Special Issue "Metabolomics/Exposome in Precision Nutrition"

A special issue of Metabolites (ISSN 2218-1989). This special issue belongs to the section "Nutrition and Metabolism".

Deadline for manuscript submissions: closed (1 October 2021) | Viewed by 2430

Special Issue Editor

Department of Nutrition, University of North Carolina at Chapel Hill, Chapel Hill, NC 27599, USA
Interests: metabolism; diabetes; obesity; cognitive development; liver disease; natural products; maternal and child health
Special Issues, Collections and Topics in MDPI journals

Special Issue Information

Dear Colleagues,

The field of precision nutrition focuses on the study of individuals and their different nutrient requirements and on inter-individual differences in response to nutrients. How individuals responds to nutrients or to a diet is related to their inherited genetics and to the environment. We are all involved in complex interactions with the environment throughout our lifespan, which influence our health and wellness and the way we respond to pharmacological treatments. Each individual is exposed to different nutrients and chemicals depending on one’s diet and on one’s use of supplements, natural products, medications, drugs of abuse, tobacco products, and e-cigarettes. Each of us also comes in contact with different chemicals present in foods and water, at the workplace, at home, or in the garden, and derived from environmental pollution. Collectively and over a lifetime, all these substances leave behind a fingerprint in our organisms at the cellular and molecular levels. Metabolomics is an ideal tool to reveal metabolites and pathway perturbations that arise as a consequence of individual exposures to nutrients, different diets, medications, environmentally relevant chemicals, and other lifestyle factors. Considering the expansion of metabolomics and exposome research in the field of nutrition, this Special Issue aims to present studies applying metabolomics and exposome approaches to identify metabolic perturbations that can inform the development of nutritional interventions. We therefore invite original contributions, reviews, and viewpoint manuscripts based on clinical and preclinical data related to this topic.

Prof. Dr. Susan Sumner
Guest Editor

Manuscript Submission Information

Manuscripts should be submitted online at www.mdpi.com by registering and logging in to this website. Once you are registered, click here to go to the submission form. Manuscripts can be submitted until the deadline. All submissions that pass pre-check are peer-reviewed. Accepted papers will be published continuously in the journal (as soon as accepted) and will be listed together on the special issue website. Research articles, review articles as well as short communications are invited. For planned papers, a title and short abstract (about 100 words) can be sent to the Editorial Office for announcement on this website.

Submitted manuscripts should not have been published previously, nor be under consideration for publication elsewhere (except conference proceedings papers). All manuscripts are thoroughly refereed through a single-blind peer-review process. A guide for authors and other relevant information for submission of manuscripts is available on the Instructions for Authors page. Metabolites is an international peer-reviewed open access monthly journal published by MDPI.

Please visit the Instructions for Authors page before submitting a manuscript. The Article Processing Charge (APC) for publication in this open access journal is 2200 CHF (Swiss Francs). Submitted papers should be well formatted and use good English. Authors may use MDPI's English editing service prior to publication or during author revisions.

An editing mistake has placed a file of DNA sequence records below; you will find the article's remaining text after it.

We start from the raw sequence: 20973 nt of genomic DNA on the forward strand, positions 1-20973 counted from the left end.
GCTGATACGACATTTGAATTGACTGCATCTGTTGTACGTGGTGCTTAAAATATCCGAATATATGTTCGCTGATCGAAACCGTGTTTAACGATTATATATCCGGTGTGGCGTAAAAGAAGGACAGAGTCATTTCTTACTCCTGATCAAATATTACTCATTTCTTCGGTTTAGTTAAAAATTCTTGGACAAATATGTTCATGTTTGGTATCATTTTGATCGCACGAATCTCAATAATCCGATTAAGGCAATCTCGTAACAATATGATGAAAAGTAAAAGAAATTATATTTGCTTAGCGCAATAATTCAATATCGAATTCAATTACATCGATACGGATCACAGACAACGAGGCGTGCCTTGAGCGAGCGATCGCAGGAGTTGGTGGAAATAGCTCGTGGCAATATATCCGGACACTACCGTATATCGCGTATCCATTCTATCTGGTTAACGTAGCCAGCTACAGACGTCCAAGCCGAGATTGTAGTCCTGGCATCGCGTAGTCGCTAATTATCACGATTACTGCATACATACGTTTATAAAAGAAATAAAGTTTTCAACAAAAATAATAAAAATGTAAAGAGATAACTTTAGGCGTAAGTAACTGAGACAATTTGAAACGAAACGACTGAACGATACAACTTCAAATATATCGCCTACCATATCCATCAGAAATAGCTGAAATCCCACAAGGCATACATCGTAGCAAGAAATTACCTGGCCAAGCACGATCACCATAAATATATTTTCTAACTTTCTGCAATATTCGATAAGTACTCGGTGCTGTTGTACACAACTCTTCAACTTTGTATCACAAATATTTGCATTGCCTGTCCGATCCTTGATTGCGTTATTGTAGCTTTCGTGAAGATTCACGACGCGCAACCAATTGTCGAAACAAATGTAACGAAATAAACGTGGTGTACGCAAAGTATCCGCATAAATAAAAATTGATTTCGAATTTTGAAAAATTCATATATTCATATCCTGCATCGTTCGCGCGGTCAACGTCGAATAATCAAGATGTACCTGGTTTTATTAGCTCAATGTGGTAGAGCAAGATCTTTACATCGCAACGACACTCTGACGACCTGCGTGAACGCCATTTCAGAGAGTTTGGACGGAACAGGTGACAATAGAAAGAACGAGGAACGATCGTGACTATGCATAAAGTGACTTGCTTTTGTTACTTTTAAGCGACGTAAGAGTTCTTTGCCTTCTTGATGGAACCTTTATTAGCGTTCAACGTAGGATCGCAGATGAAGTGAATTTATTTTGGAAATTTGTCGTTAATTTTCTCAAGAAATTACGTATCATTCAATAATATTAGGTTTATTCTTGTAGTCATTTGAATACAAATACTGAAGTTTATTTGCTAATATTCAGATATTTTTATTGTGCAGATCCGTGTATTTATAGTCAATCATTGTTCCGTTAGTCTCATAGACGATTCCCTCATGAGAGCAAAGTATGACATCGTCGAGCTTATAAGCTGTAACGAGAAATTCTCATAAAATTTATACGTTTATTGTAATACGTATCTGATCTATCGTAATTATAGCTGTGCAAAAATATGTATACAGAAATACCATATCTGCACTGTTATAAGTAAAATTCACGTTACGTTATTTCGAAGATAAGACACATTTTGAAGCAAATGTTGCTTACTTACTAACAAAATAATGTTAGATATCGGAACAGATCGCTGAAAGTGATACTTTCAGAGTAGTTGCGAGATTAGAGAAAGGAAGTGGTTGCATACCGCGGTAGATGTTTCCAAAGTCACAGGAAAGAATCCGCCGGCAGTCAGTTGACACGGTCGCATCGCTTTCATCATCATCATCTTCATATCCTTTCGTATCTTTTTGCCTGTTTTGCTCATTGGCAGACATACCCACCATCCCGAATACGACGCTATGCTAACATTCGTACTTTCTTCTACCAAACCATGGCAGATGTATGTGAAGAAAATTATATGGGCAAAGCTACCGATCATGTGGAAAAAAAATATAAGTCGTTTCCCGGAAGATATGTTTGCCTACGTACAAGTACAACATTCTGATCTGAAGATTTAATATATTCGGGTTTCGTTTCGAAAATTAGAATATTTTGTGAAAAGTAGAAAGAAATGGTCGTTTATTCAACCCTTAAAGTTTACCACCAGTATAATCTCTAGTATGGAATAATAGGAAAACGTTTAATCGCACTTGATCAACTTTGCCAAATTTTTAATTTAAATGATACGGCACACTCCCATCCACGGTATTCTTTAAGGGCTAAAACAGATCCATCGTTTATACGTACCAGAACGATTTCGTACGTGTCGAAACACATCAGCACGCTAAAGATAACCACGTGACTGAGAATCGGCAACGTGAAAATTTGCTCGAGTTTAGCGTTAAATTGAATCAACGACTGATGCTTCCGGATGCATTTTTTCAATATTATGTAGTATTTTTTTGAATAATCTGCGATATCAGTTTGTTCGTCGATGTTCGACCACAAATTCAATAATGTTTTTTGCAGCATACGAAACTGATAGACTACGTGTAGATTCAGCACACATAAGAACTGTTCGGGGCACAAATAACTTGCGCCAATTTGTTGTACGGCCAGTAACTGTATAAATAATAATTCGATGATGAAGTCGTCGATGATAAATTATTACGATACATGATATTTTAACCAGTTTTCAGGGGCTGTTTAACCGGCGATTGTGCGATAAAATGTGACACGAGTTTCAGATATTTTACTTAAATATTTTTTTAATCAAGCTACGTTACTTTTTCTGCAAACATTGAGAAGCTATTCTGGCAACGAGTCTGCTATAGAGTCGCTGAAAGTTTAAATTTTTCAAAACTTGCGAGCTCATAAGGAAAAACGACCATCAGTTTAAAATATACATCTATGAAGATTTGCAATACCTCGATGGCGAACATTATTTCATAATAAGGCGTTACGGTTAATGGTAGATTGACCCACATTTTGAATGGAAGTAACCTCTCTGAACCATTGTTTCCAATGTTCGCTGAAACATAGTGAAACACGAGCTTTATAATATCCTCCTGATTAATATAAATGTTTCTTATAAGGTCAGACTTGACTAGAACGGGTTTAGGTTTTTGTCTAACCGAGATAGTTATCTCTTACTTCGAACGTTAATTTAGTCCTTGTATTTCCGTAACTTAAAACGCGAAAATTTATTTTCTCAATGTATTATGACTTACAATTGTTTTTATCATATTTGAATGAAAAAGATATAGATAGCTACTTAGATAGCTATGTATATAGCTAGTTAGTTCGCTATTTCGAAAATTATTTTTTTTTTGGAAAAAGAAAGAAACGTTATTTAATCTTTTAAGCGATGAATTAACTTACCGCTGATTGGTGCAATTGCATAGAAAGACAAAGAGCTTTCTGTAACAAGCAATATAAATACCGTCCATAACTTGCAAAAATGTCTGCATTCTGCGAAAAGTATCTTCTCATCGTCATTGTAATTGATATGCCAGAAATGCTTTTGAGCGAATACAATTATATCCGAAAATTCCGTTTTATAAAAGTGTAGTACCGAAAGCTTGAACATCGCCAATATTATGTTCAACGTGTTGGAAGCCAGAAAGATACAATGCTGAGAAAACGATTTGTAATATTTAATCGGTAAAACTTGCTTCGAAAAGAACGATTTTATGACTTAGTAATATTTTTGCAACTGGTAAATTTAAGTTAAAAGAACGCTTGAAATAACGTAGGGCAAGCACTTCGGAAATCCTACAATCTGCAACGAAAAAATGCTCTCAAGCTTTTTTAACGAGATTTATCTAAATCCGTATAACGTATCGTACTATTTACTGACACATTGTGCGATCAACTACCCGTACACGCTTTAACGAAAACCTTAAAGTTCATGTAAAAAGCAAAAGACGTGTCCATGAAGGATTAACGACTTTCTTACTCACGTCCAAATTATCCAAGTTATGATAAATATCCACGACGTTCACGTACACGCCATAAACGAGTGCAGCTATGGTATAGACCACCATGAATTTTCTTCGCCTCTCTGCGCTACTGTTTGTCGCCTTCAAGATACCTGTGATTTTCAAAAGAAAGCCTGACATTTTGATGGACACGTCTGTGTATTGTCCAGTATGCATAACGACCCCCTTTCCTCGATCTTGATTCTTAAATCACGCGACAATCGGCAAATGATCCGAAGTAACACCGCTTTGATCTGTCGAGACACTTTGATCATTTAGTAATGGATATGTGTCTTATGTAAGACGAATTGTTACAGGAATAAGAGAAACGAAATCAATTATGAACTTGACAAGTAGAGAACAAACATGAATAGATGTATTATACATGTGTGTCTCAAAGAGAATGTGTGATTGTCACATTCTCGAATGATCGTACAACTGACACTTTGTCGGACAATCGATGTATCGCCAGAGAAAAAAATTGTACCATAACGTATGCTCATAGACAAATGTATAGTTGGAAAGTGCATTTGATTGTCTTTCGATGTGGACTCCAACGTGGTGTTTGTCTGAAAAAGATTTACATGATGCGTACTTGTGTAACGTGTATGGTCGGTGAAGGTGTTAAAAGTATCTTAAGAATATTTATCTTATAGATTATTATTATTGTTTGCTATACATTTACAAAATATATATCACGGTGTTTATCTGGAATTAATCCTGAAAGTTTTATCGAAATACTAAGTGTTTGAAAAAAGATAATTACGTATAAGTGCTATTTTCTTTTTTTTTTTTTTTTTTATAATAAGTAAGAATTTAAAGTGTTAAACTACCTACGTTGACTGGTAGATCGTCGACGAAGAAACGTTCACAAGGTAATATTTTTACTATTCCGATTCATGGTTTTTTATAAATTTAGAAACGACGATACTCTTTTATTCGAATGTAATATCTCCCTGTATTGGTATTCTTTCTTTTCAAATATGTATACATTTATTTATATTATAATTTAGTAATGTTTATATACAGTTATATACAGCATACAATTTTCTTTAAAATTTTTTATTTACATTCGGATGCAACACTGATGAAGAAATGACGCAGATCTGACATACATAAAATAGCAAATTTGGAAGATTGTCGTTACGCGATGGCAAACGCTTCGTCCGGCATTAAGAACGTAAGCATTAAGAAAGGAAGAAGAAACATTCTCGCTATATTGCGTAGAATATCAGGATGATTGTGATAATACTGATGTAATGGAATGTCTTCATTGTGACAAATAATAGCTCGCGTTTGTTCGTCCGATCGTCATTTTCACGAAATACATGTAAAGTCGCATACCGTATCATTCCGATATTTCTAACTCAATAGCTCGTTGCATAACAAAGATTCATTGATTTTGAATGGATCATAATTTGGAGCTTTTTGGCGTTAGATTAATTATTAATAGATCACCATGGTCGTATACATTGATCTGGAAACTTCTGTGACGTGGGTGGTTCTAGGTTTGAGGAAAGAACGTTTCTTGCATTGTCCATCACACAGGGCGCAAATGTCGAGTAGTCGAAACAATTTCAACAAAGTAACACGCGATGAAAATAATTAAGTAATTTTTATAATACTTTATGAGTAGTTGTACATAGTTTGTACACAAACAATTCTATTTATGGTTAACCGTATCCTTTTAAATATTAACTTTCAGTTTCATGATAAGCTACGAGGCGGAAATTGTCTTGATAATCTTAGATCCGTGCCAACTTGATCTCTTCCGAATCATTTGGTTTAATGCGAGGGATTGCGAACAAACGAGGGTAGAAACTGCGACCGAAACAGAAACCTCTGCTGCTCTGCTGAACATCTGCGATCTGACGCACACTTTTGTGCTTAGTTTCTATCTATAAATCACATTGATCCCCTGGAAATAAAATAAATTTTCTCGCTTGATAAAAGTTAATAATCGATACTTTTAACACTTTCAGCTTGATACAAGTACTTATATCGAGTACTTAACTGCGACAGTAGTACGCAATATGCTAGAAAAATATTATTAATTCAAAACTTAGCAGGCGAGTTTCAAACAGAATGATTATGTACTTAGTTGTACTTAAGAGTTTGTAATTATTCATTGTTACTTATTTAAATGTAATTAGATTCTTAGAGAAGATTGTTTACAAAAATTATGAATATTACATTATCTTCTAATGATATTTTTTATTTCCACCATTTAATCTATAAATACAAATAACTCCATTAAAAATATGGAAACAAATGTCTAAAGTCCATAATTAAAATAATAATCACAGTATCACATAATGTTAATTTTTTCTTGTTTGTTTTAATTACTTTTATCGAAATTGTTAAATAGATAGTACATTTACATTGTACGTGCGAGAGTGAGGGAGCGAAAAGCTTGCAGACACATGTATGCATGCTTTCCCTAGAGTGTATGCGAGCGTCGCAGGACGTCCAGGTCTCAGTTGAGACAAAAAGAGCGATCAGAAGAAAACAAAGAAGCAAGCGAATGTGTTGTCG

Keywords

  • Metabolomics
  • Exposome
  • Nutrition
  • Precision Nutrition
  • Metabolic Individuality

Published Papers (1 paper)

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Research

Article
Association of Cesarean Delivery and Formula Supplementation with the Stool Metabolome of 6-Week-Old Infants
Metabolites 2021, 11(10), 702; https://doi.org/10.3390/metabo11100702 - 13 Oct 2021
Cited by 4 | Viewed by 1704
Abstract
Cesarean delivery and formula feeding have both been implicated as important factors associated with perturbations to the infant gut microbiome. To investigate the functional metabolic response of the infant gut microbial milieu to these factors, we profiled the stool metabolomes of 121 infants [...] Read more.
Cesarean delivery and formula feeding have both been implicated as important factors associated with perturbations to the infant gut microbiome. To investigate the functional metabolic response of the infant gut microbial milieu to these factors, we profiled the stool metabolomes of 121 infants from a US pregnancy cohort study at approximately 6 weeks of life and evaluated associations with delivery mode and feeding method. Multivariate analysis of six-week stool metabolomic profiles indicated discrimination by both delivery mode and diet. For diet, exclusively breast-fed infants exhibited metabolomic profiles that were distinct from both exclusively formula-fed and combination-fed infants, which were relatively more similar to each other in metabolomic profile. We also identified individual metabolites that were important for differentiating delivery mode groups and feeding groups and metabolic pathways related to delivery mode and feeding type. We conclude based on previous work and this current study that the microbial communities colonizing the gastrointestinal tracts of infants are not only taxonomically, but also functionally distinct when compared according to delivery mode and feeding groups. Further, different sets of metabolites and metabolic pathways define delivery mode and diet metabotypes. Full article
(This article belongs to the Special Issue Metabolomics/Exposome in Precision Nutrition)
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